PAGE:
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This question already has an answer here:

How do you avoid an ArrayList object in (Java) from being modified, i.e. avoid adding and deleting its content

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marked as duplicate by Pshemo, Ram kiran, ᴳᵁᴵᴰᴼ, Jasper, Shree Mar 5 '13 at 4:09

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By creating an unmodifiable list out of it:

List<Object> dontModify = Collections.unmodifiableList(originalList);
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You don't give the ArrayList to anything you don't trust - instead, you use Collections.unmodifiableList to create an immutable wrapper around the existing list, and give untrusted code that instead.

Note that this only gives a wrapper around the existing list - anything with access to the original list can still modify it. If you want to create a completely immutable list, you can either use a dedicated class (e.g. ImmutableList in Guava) or create a copy of the original list, wrap that copy using Collections.unmodifiableList, and throw away the reference to the mutable list (so only the immutable wrapper knows about it).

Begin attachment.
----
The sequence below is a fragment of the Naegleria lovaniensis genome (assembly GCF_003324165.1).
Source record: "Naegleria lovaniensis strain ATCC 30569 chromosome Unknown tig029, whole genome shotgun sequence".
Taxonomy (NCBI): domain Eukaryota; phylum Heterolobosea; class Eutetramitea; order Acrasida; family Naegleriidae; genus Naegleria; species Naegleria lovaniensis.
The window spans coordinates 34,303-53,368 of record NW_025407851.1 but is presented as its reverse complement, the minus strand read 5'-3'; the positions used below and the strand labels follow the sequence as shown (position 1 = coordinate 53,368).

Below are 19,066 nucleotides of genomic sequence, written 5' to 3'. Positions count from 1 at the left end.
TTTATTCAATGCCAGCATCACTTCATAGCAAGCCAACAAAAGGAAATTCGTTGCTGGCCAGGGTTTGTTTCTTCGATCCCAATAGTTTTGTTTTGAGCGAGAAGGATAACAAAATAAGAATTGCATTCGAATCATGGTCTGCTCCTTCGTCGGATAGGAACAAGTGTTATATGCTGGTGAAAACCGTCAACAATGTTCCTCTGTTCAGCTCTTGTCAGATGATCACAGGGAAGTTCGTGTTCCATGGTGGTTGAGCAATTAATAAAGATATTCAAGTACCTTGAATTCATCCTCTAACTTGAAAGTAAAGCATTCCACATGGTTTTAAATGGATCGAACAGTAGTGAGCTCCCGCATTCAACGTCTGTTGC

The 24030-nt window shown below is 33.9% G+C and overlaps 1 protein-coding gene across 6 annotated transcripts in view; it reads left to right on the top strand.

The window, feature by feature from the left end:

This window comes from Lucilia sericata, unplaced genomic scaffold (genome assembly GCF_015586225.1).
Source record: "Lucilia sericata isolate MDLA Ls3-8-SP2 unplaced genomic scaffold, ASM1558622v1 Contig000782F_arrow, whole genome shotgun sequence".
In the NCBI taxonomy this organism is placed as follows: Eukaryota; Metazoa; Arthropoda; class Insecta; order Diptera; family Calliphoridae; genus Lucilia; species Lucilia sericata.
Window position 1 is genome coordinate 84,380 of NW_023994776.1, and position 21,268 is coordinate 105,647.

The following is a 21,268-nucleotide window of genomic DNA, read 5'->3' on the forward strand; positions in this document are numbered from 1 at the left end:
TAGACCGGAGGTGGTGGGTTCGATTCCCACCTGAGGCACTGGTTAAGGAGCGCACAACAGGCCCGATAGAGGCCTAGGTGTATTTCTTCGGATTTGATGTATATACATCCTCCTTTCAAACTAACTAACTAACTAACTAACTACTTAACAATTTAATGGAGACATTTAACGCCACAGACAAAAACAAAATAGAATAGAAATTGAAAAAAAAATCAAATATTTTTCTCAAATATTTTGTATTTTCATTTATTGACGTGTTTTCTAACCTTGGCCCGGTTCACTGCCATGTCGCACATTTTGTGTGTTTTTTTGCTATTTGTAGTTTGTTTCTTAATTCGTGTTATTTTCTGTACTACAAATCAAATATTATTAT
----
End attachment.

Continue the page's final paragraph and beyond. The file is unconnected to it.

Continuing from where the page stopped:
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Yes, ImmutableList is more immutable than Collections.unmodifiableList(). – 卢声远 Shengyuan Lu Nov 2 '11 at 9:39
@卢声远ShengyuanLu: But not more immutable than unmodifiableList wrapping a list which nothing else knows about any more, presumably. That's a simple approach if the OP wants to avoid taking a dependency on Guava. – Jon Skeet Nov 2 '11 at 9:46
yes, I know what you mean. – 卢声远 Shengyuan Lu Nov 2 '11 at 12:41

It depends on the exact requirements:

  • Collections.unmodifiableList(arrayList) gives you an unmodifiable view of the original list - that's probably what you need
  • guava's ImmutableList makes a list that is immutable (and not a view) (you'd have to copy the ArrayList elements to the immutable list)
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